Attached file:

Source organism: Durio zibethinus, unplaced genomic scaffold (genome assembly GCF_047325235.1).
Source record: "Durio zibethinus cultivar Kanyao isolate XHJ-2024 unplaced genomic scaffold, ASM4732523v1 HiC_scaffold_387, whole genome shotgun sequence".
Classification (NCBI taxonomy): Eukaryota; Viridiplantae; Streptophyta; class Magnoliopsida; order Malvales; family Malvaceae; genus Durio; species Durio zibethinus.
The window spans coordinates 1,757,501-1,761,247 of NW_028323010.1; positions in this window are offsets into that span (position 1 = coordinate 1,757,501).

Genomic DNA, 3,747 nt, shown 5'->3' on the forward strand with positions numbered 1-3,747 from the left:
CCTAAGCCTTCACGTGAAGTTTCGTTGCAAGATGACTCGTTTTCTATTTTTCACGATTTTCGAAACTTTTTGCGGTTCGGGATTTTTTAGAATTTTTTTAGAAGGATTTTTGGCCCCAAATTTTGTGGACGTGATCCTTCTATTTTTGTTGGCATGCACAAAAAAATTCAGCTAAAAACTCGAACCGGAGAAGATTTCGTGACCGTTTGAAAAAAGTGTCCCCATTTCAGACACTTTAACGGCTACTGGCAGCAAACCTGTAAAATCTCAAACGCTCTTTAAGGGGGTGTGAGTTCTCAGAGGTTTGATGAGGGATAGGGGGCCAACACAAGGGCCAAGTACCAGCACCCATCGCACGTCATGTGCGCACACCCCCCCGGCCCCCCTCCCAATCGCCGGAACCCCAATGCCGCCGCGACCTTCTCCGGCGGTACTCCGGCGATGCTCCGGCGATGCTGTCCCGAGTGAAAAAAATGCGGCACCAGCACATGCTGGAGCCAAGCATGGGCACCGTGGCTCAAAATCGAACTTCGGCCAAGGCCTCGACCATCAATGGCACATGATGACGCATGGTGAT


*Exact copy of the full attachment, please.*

Source organism: Durio zibethinus, unplaced genomic scaffold (genome assembly GCF_047325235.1).
Source record: "Durio zibethinus cultivar Kanyao isolate XHJ-2024 unplaced genomic scaffold, ASM4732523v1 HiC_scaffold_387, whole genome shotgun sequence".
Classification (NCBI taxonomy): Eukaryota; Viridiplantae; Streptophyta; class Magnoliopsida; order Malvales; family Malvaceae; genus Durio; species Durio zibethinus.
The window spans coordinates 1,757,501-1,761,247 of NW_028323010.1; positions in this window are offsets into that span (position 1 = coordinate 1,757,501).

Genomic DNA, 3,747 nt, shown 5'->3' on the forward strand with positions numbered 1-3,747 from the left:
CCTAAGCCTTCACGTGAAGTTTCGTTGCAAGATGACTCGTTTTCTATTTTTCACGATTTTCGAAACTTTTTGCGGTTCGGGATTTTTTAGAATTTTTTTAGAAGGATTTTTGGCCCCAAATTTTGTGGACGTGATCCTTCTATTTTTGTTGGCATGCACAAAAAAATTCAGCTAAAAACTCGAACCGGAGAAGATTTCGTGACCGTTTGAAAAAAGTGTCCCCATTTCAGACACTTTAACGGCTACTGGCAGCAAACCTGTAAAATCTCAAACGCTCTTTAAGGGGGTGTGAGTTCTCAGAGGTTTGATGAGGGATAGGGGGCCAACACAAGGGCCAAGTACCAGCACCCATCGCACGTCATGTGCGCACACCCCCCCGGCCCCCCTCCCAATCGCCGGAACCCCAATGCCGCCGCGACCTTCTCCGGCGGTACTCCGGCGATGCTCCGGCGATGCTGTCCCGAGTGAAAAAAATGCGGCACCAGCACATGCTGGAGCCAAGCATGGGCACCGTGGCTCAAAATCGAACTTCGGCCAAGGCCTCGACCATCAATGGCACATGATGACGCATGGTGAT